The drudging crusade for quality Wii U games have left people with few choices as of late, especially as their consoles gather dust waiting for more worthwhile titles. In this case – quality releases on Nintendo’s console are more than welcome no matter how scarce.
Which is why Donkey Kong Country: Tropical Freeze (DKC:TF for short) is a much needed entry in the renewed series since…well, the last Donkey Kong game.
Indeed, Retro Studios, the craftsmen tasked with reviving Nintendo’s most memorable icons has used the often reliable formula of “more of a good thing” approach. It’s served them well in the past and that doesn’t change here as DK and his fellow Kong clan must reclaim their homeland from arctic animal Vikings. A premise that dutifully kicks off another island-hopping adventure.
Needless to say, if you enjoyed the Wii release of 2010’s Donkey Kong Country Returns you’ll be happy to know that everything has been turned up a notch in the sequel – Clever level design and a steadily ramped-up difficulty curve is accounted for, doused in that familiar 16-bit charm. Like the previous game, variety and ingenuity go together as you experience silhouette play in harsh jungles, lively grasslands that move along with the music, and the all-important mine cart rides with a twist, through a sawmill production line.
Likewise, the jovial soundtrack is refreshed and loosely harkens back to the atmospheric tunes of the Rareware classics, with original N64-era composer David Wise making his return to the famed franchise.
It’s these elements, along with drastically updated visuals and features, that makes playing DKC:TF a potential treat. Underwater stages and the ability to swim have thankfully returned to the mix for a more complete game, and now Diddy Kong isn’t the only one helping out DK. New partners include Dixie Kong who grants a brief upward jump or underwater propeller, while Cranky Kong uses his cane as a pogo stick for traversing across dangerous spikes or smacking aquatic foes. In addition, each partner has a screen filling attack that makes short work of any minor foes by turning them into either banana coins, extra hearts, or (often needed) extra lives for flexibility and partner usefulness.
But many won’t be playing this game so much as surviving it until each level’s merciful conclusion. There’s some thrill involved as each stage tries to provide something unique and inventive no matter how small the attraction, and this helps encourage exploration as you literally blast through luscious scenery collecting a multitude of K-O-N-G letters and puzzle pieces along the way. There’s a definite sense of reward and aesthetic wonder as you play through the campaign the first time, which is a vital complement to the overall gameplay.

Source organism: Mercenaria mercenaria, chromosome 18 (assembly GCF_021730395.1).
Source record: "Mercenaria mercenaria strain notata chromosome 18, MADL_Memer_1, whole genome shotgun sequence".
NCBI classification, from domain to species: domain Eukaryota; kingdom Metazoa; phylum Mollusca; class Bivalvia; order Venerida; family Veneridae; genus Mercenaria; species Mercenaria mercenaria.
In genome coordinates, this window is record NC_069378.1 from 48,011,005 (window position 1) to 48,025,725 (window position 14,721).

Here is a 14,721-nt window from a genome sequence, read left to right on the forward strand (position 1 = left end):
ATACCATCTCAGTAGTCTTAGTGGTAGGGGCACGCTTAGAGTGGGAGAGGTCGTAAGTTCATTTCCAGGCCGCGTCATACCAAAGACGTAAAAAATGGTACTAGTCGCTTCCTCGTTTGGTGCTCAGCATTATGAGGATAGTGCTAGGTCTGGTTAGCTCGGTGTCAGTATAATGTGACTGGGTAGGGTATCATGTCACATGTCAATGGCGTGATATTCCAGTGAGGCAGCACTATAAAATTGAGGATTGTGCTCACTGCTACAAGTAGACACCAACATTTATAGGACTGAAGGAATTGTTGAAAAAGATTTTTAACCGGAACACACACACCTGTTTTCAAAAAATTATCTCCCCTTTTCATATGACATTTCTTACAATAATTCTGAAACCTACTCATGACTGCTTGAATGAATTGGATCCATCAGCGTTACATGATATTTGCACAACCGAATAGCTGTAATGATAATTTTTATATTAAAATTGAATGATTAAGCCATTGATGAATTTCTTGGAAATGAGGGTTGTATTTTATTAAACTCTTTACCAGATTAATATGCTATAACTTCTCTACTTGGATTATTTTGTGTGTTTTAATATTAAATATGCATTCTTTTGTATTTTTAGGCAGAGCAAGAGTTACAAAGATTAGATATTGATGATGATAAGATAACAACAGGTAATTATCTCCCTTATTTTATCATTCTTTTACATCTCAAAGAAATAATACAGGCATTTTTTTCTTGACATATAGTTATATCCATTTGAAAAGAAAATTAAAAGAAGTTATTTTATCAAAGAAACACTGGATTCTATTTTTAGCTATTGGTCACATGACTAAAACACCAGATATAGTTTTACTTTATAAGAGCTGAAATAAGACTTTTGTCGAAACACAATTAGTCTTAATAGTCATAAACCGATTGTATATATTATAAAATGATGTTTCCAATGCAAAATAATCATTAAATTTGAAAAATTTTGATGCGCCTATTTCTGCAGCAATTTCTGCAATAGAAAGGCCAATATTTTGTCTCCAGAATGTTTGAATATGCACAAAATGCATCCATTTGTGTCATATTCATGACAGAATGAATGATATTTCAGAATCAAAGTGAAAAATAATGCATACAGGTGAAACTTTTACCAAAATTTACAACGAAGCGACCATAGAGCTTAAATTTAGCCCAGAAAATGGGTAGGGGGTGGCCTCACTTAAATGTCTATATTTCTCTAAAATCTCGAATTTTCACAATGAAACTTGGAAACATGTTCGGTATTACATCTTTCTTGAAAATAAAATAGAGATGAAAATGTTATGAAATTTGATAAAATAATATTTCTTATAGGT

Tropical Freeze does, and will demand your undivided attention or else you might end up hating this game. There’s little leeway for error, even during the earlier portions and always during the impressively trying boss battles, and every death is a stark reminder of your minor inadequacies – a harsh trait that Retro seamlessly carried over from DKCR. It’s often aggravating and downright frustrating even for me at times, as it didn’t take long for my blood to boil and for the inevitable sprays of colorful language to leave my mouth.
Depending on how you look at it, there’s enough passion and pain to be had here, especially when you factor in the removal of the embedded “Super Kong” guide/cheat in lieu of extra items purchased from Funky Kong. For uninitiated gamers this specific change is a questionable one at best.
Opinions will differ on how reasonable DKC:TF plays to the average gamer, but one thing that most will probably want to ignore is the co-op play. As with its predecessor one player controls DK while the second has the option of the other three characters, and like before you won’t be getting far if your partner doesn’t have the skill, or luck to endure what lays ahead.
Also worth noting is that you can play this game with the Wii U Gamepad, Wii U Pro controller, and even the Wii Remote with Nunchuk attachment. In order to fully appreciate the experience the Wii U Gamepad is your best bet as you’ll be able to switch displays on the fly and still have a traditional layout, while Wii Remote/Nunchuk works if you desperately need to add some waggle action. For what it’s worth you can change these options whenever necessary.
If its predecessor on the Wii rejuvenated the dormant franchise then Donkey Kong Country: Tropical Freeze is the continued momentum for Wii U owners desperate for any good game. Visuals and music aside, hardcore gamers will find this sequel a blessing with loads of replay value and punishing difficulty while the experience could be too unforgiving for everyone else, especially those who’d associate Nintendo with lighter fare. The verdict is undoubtedly mixed but if you do enjoy a challenge and with a fair amount of cursing, Tropical Freeze is probably worth the effort.